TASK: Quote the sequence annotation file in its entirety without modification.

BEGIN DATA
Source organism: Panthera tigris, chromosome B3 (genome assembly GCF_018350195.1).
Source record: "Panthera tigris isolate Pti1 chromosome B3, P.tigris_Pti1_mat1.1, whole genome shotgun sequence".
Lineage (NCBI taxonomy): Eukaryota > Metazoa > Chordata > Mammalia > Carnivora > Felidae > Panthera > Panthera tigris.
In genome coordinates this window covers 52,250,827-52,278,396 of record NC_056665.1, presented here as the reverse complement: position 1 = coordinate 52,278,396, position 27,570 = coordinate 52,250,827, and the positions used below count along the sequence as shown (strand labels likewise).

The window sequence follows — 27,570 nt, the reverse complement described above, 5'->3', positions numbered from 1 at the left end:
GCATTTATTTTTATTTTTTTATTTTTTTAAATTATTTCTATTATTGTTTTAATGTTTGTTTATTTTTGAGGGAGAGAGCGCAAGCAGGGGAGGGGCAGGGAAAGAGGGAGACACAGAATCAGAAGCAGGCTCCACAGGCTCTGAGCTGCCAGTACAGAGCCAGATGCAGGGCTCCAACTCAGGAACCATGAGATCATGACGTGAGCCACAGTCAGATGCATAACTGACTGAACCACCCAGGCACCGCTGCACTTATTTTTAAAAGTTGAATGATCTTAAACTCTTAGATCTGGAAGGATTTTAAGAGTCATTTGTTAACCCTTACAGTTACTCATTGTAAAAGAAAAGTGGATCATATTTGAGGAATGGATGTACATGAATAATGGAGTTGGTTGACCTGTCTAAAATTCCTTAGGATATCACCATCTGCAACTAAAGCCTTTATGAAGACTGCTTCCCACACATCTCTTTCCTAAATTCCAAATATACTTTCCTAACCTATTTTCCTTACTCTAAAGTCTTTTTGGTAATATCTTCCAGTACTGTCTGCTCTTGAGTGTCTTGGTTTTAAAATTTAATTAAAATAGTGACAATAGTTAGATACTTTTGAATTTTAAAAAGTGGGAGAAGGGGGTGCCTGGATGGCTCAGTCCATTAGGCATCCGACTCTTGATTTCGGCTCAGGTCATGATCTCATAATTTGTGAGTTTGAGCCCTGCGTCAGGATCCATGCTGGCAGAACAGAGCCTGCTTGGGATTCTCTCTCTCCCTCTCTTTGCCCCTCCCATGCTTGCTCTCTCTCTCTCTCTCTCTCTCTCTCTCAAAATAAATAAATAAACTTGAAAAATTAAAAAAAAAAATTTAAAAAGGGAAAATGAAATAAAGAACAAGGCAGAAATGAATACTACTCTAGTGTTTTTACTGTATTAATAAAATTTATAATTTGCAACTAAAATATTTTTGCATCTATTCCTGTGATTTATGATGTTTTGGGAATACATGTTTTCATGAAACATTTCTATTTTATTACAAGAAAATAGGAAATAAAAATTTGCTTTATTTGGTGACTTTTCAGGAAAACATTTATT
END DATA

Source organism: Panthera tigris, chromosome B3 (genome assembly GCF_018350195.1).
Source record: "Panthera tigris isolate Pti1 chromosome B3, P.tigris_Pti1_mat1.1, whole genome shotgun sequence".
Lineage (NCBI taxonomy): Eukaryota > Metazoa > Chordata > Mammalia > Carnivora > Felidae > Panthera > Panthera tigris.
In genome coordinates this window covers 52,250,827-52,278,396 of record NC_056665.1, presented here as the reverse complement: position 1 = coordinate 52,278,396, position 27,570 = coordinate 52,250,827, and the positions used below count along the sequence as shown (strand labels likewise).

The window sequence follows — 27,570 nt, the reverse complement described above, 5'->3', positions numbered from 1 at the left end:
GCATTTATTTTTATTTTTTTATTTTTTTAAATTATTTCTATTATTGTTTTAATGTTTGTTTATTTTTGAGGGAGAGAGCGCAAGCAGGGGAGGGGCAGGGAAAGAGGGAGACACAGAATCAGAAGCAGGCTCCACAGGCTCTGAGCTGCCAGTACAGAGCCAGATGCAGGGCTCCAACTCAGGAACCATGAGATCATGACGTGAGCCACAGTCAGATGCATAACTGACTGAACCACCCAGGCACCGCTGCACTTATTTTTAAAAGTTGAATGATCTTAAACTCTTAGATCTGGAAGGATTTTAAGAGTCATTTGTTAACCCTTACAGTTACTCATTGTAAAAGAAAAGTGGATCATATTTGAGGAATGGATGTACATGAATAATGGAGTTGGTTGACCTGTCTAAAATTCCTTAGGATATCACCATCTGCAACTAAAGCCTTTATGAAGACTGCTTCCCACACATCTCTTTCCTAAATTCCAAATATACTTTCCTAACCTATTTTCCTTACTCTAAAGTCTTTTTGGTAATATCTTCCAGTACTGTCTGCTCTTGAGTGTCTTGGTTTTAAAATTTAATTAAAATAGTGACAATAGTTAGATACTTTTGAATTTTAAAAAGTGGGAGAAGGGGGTGCCTGGATGGCTCAGTCCATTAGGCATCCGACTCTTGATTTCGGCTCAGGTCATGATCTCATAATTTGTGAGTTTGAGCCCTGCGTCAGGATCCATGCTGGCAGAACAGAGCCTGCTTGGGATTCTCTCTCTCCCTCTCTTTGCCCCTCCCATGCTTGCTCTCTCTCTCTCTCTCTCTCTCTCTCTCAAAATAAATAAATAAACTTGAAAAATTAAAAAAAAAAATTTAAAAAGGGAAAATGAAATAAAGAACAAGGCAGAAATGAATACTACTCTAGTGTTTTTACTGTATTAATAAAATTTATAATTTGCAACTAAAATATTTTTGCATCTATTCCTGTGATTTATGATGTTTTGGGAATACATGTTTTCATGAAACATTTCTATTTTATTACAAGAAAATAGGAAATAAAAATTTGCTTTATTTGGTGACTTTTCAGGAAAACATTTATT